In November, each day gets a little bit shorter. Sunset is a few minutes earlier. Outdoor playtime ends sooner. And you may have to switch on your desk lamp to do your homework, even before supper.
What's going on? We're moving through autumn toward winter. As the last season of the year approaches, less and less sunlight strikes our part of the planet, that is, the northern hemisphere for people in the United States.
Seasons change because of the way the earth journeys around the sun. This can be a little hard to picture, but give it a try. The earth is always spinning. It rotates around its axis, an imaginary line that runs from the North Pole to the South Pole. It takes the planet 24 hours to make one complete spin, or rotation. That 24 hours equals one day and one night.
It's daytime in the Northern Hemisphere when our part of the earth faces the sun, and nighttime when we face away from the sun. Pretty simple, right?
Here comes the more complicated part. As we spin on our axis, we also revolve, or travel along a giant path around the sun. It takes us just a touch over 365 days to make one trip, or revolution. That's one year.
Okay, you say, it takes us 24 hours to rotate, and 365 days to revolve. What's so complex about that? Well, earth spins at an angle, and it's always tilted in the same direction. During part of our journey around the sun, the North Pole slants toward the sun. Then it's summer. During another part of the trip, the North Pole slants away from the sun. That's wintertime.
The length of time that sunlight strikes the planet each day varies, too -- unless you live at the equator, the line that encircles earth's middle like a big belt, where the sun's rays strike straight on. In the northern hemisphere, above the equator, summer days are longer than nights. In winter, nights are longer than days. In spring and autumn, days and nights are about the same length. At the equator itself, it's summer all year long.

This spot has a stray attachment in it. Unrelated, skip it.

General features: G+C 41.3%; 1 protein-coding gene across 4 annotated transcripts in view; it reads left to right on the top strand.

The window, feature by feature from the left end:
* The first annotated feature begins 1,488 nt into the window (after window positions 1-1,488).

It can be hard to picture this in your mind, so here's a simple demonstration you can do that might help. You'll need a lamp and a round piece of fruit (an orange works well) and a pencil. Stick a pencil through the orange to represent the axis -- and to give you something to hold on to. In this show, the lamp plays the sun, the orange plays the earth, and the pencil the earth's axis. You'll have to put the lamp in the middle of the room on a table that you can walk around as you "revolve."
Turn on the lamp, and darken the rest of the room. Tilt the orange so that the "sun" shines toward the stem end of the fruit. The stem end represents the North Pole. You're creating summer on your "planet."
Everywhere north of the equator, days are longer than nights. The longest day, which arrives around June 21 or 22, is called the summer solstice. Rotate the orange on its axis. Your North Pole is in sunlight all the time, but your South Pole's in the dark. Now move one quarter turn around the lamp but keep your orange
tilted so that the pencil is still pointing in the same direction. Rotate the orange again. The sunlight now reaches all parts of the orange.
It's time for the equinox, the period in our journey around the sun when days and nights are the same length everywhere on earth. This happens twice a year, around March 21st in summer and September 23 in autumn. The equinox marks the transition between seasons. In your orange's northern hemisphere, it's autumn. In the southern hemisphere, spring has arrived. After the autumn equinox, days get shorter. After the spring equinox, days get longer.
Okay, time for another quarter turn. Now, the earth's axis -- the pencil through the orange -- is pointing away from sun. You're now halfway through your revolution. By now, the sun is shining on your planet's South Pole. It's wintertime. When earth's tilt takes us farthest from the sun, we experience the year's longest night and shortest day -- around December 22. (That's the time what we're heading for right now.) That day is called the winter solstice.
One more quarter turn will bring spring to your orange earth as another equinox arrives. Repeat the demonstration. Imagine that you're sitting on the orange looking up at the sun as it changes position in the sky.
During real winter, you may wish that you could change the seasons as fast as you can by doing this demonstration. But remember, after the winter solstice arrives next month, each day will actually start getting a teeny bit longer. That's something you can count on.Tips for Parents
To while away the long nights of autumn and winter, you and your kids might want to take up stargazing. Bundle up well, get a seasonal star chart or star wheel, and identify the changing positions of the constellations. You can get the charts at the library or at map or hobby stores. A good one is "Seasonal Star Charts" published by Hubbard Scientific, which includes a rotating luminous dial. A good source for kids is "Look at the Night Sky: An Introduction to Star Watching" by Seymour Simon (Viking; $6.95).
Catherine O'Neill is a children's writer in Minnesota.